A legal analysis by the UN special rapporteur on Freedom of Assembly and Association published in April 2015 said the FCRA did not conform to “international law, principles, and standards.” In June the UN Special Rapporteurs on Human Rights Defenders; on Freedom of Expression; and on Freedom of Association called on India to repeal the FCRA. Their call was triggered by the cancellation of the license of Lawyers Collective.

“We are alarmed by reports that the suspension was politically motivated and was aimed at intimidating, delegitimizing and silencing Lawyers Collective for their litigation and criticism of the Government’s policies,” they said.  “We are also concerned about procedural irregularities surrounding the order, including repeatedly leaked information to the press of suspension notices against the Lawyers Collective months before those were formally served to the NGO.

“We strongly urge the Government to reverse its decision and embrace the invaluable contribution of the two prominent human rights defenders in upholding constitutional values in India,” the experts said. “We encourage the authorities to ensure a safe and enabling environment for human rights defenders and civil society, which play a critical role in holding the Government to account and buttressing the Indian democracy.”

The statement said FCRA “provisions were increasingly being used…to silence organizations involved in advocating civil, political, economic, social, environmental, or cultural priorities, which may differ from those backed by the Government.” The government has ignored that plea.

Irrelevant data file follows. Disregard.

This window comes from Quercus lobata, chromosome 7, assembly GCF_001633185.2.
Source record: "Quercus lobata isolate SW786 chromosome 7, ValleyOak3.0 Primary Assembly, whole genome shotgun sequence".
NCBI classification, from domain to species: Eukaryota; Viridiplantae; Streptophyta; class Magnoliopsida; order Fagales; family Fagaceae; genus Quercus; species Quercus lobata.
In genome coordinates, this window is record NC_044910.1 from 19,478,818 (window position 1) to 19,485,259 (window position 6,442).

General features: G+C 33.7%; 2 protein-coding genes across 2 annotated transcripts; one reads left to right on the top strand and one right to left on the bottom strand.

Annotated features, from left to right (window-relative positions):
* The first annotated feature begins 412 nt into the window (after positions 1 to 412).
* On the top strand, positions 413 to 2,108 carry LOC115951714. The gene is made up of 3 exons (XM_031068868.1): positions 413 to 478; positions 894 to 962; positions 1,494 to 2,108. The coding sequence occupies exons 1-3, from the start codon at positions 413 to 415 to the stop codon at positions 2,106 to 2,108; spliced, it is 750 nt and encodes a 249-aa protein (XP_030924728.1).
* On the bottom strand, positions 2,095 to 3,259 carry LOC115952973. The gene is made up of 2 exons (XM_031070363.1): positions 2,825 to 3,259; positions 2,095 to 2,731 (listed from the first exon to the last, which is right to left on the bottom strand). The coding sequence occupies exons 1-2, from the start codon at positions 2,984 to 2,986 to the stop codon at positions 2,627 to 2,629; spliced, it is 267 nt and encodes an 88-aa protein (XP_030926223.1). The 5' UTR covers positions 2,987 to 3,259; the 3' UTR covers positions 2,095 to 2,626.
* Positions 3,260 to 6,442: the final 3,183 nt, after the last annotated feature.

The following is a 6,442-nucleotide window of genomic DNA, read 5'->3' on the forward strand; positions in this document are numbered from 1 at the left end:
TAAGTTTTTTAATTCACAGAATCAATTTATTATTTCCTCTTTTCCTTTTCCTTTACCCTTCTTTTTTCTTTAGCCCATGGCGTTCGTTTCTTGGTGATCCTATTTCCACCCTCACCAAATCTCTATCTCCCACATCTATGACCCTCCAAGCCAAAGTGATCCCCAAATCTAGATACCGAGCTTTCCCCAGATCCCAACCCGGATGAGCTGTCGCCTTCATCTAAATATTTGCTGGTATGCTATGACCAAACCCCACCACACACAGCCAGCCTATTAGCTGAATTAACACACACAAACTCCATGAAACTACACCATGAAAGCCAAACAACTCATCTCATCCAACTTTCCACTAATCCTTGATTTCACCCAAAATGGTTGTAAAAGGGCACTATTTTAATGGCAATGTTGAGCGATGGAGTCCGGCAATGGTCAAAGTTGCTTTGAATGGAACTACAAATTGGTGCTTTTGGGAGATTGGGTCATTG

Serious criticism has also been leveled by UN Special Rapporteur on the Rights to Freedom of Peaceful Assembly and of Association Maina Kiai. “Access to resources, including foreign funding, is a fundamental part of the right to freedom of association under international law, standards, and principles, and more particularly part of forming an association,” she has written.

“Therefore, any restriction on access to foreign funding must meet the stringent test for allowable restrictions for the right to association developed by the international human rights bodies. Given this narrow test, restricting access to foreign funding for associations based on notions such as “political nature,” “economic interest of the State” or “public interest” violates the right because these terms or definitions are overly broad, do not conform to a prescribed aim, and are not a proportionate responses to the purported goal of the restriction.

“Such stipulations create an unacceptable risk that the law could be used to silence any association involved in advocating political, economic, social, environmental or cultural priorities which differ from those espoused by the government of the day. These restrictions as defined by the Foreign Contribution Regulation Act (2010) and Rules (2011), do not meet the obligations of the Union of India under international law, standards and principles.”

In March 2017, the government proposed in Parliament to bring a new law, without attempting to amend the FCRA, that would allow unlimited and anonymous foreign funding of political parties. Exactly a year previously, the government had introduced an amendment to the FCRA to legalize funding by foreign entities to political parties, coming into effect retroactively from 2010.

Human rights defenders have alleged that these changes in the laws would make it easier for ultranationalist Hindu groups located outside India to fund further radicalization of the BJP-linked vigilantes that indulge in hate violence against India’s social and religious minorities.

As the government has cracked down on the NGOs, it has never brought the BJP-linked groups, beginning with the RSS and including the VHP and the Bajrang Dal, into its scrutiny. To enable foreign companies to route their funding through Indian subsidiaries, the amended law says such subsidiary would be considered to be Indian companies for funding under FCRA.

Download full report HERE